Under the umbrella of Bamfer Productions, we produce whatever weird stuff we want, whatever story catches our interest. The name was just something I made up in 5th grade because I thought the word sounded cool. I wish it was more interesting than that, but it’s just stuck over the years, from my film production company to the production company of the podcast, and now, immersive shows. In the Angelo-cornish dialect, Bamfer means to worry, to harass, to torment. So, let’s just go with that.
“In an initial stroke of marketing genius (serious <wink> to be inserted here), the original title for the show was nothing more than descriptive words so that it would come up first in online searches. We called it The NYC Halloween Haunted House. (Actually the first FIRST one was called Midsummer Nightmare but that’s a different story.) Eventually we had some producers join us and as the show began to grow, they convinced us we needed to change the name to start building an actual brand. Through that process, the title BLACKOUT was born and it immediately stuck. There wasn’t too much discussion around choosing it; once it was proposed, I think we all knew the name worked.” – Josh Randall and Kris Thor
The Blackwood Charter
It seemed like a perfect fit for a mysterious organization – reminiscent of forests and darkness. And, it had good SEO, so there’s that, too!
Coming from a background of traditional folk storytelling, I learned early on that stories have minds of their own. They’re sentient, molding themselves around those who tell them. They abuse, uplift, betray, inspire, visit us in our nightmares, and leave us wanting more. The act of telling a story is halfway between demonic possession and being visited by an old friend. Over the years, the story that has perhaps clung to me the most is an Eastern European folk tale called The Cottage of Candles. It is the parable of a man who has spent his entire life seeking justice in the world, but realizes too late to search within himself. The cottage in the story is the last place he thinks to look and, inside, he finds an innumerable amount of blazing oil candles, each representing the lifespan of a human soul on earth. In that spirit, Candle House Collective invites you to influence and bear witness to human stories in otherworldly contexts, in the hopes of helping you find what it is you’re searching for. We promise you: it’ll be in the last place you think to look.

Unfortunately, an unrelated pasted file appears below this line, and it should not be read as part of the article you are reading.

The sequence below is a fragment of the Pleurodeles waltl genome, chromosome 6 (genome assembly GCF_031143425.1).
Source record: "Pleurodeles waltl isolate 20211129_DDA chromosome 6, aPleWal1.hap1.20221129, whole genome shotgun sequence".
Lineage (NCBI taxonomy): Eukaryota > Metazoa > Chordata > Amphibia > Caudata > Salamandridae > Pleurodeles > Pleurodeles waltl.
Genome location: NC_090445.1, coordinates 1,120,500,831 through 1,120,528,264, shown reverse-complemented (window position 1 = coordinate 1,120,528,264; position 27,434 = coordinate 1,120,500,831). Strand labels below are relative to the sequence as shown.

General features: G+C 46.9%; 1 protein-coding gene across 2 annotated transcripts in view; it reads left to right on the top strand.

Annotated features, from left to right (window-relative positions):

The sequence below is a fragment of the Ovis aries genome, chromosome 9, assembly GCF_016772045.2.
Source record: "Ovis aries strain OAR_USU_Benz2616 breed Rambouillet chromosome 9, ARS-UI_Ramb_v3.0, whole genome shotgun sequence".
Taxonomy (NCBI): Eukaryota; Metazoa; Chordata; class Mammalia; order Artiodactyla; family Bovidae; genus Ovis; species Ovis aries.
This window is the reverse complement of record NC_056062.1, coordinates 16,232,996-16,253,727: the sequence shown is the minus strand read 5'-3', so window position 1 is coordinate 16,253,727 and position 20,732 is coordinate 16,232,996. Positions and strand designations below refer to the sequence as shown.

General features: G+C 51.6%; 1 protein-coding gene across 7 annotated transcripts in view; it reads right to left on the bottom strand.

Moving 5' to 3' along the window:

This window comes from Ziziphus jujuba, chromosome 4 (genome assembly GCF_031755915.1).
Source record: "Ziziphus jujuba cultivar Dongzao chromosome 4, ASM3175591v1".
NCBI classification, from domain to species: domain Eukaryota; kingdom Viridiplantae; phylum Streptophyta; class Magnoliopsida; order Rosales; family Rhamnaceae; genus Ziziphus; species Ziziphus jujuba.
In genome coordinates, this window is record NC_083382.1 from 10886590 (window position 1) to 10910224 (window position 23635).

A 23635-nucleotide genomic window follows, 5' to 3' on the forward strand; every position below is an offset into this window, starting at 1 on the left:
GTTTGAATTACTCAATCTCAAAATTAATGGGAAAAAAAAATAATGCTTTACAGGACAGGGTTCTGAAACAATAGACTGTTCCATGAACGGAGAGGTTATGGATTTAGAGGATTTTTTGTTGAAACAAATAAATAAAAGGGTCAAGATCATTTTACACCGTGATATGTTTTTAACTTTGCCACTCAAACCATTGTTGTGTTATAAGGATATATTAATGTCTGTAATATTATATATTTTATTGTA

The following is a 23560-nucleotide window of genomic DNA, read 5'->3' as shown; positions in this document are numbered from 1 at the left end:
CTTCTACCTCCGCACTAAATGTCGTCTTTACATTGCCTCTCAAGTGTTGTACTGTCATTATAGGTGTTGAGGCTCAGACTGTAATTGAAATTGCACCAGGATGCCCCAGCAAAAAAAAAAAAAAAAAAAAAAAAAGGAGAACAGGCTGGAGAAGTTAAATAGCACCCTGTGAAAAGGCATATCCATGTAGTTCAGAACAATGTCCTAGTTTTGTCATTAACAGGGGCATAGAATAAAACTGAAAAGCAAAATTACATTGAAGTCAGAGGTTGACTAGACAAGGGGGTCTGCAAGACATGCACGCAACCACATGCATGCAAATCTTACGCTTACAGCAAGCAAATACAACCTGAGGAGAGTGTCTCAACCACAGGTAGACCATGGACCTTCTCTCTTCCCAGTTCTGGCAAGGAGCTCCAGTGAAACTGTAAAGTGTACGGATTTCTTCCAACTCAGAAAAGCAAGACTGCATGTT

When we were developing our first project, Hamlet-Mobile, we needed a production company name to complete our registration for the Hollywood Fringe Festival and couldn’t come up with anything. Finally one of us made the joke, “What about ‘Capital W,’ you know, for ‘Women.'” It stuck. And though our name began in jest, we’re a company of two feminist women artists who care deeply about creating roles for female, gender-queer, and non-binary people both onstage and offstage, so it turned out to be a perfect fit.
About 6 years ago, my main artistic focus was on writing and recording experimental music. The name “Derek of the Ceaseless Fun” came out of an inebriated brainstorming session with my girlfriend — I wanted a name for my music project that would capture the manic, unfiltered vibe of my recordings. A few years later, I was working on a short-run literary magazine with a friend. The title “Ceaseless Fun” very much fit the theme of the magazine, so we appropriated it from the now defunct musical project. When I got more serious about producing live performance in 2015, it only seemed natural to start attributing the work to “Ceaseless Fun” — a name that, at this point, seemed to be a core theme at the center of my artistic practice. What started as basically a stage name eventually grew into something closer to a company, and here we are!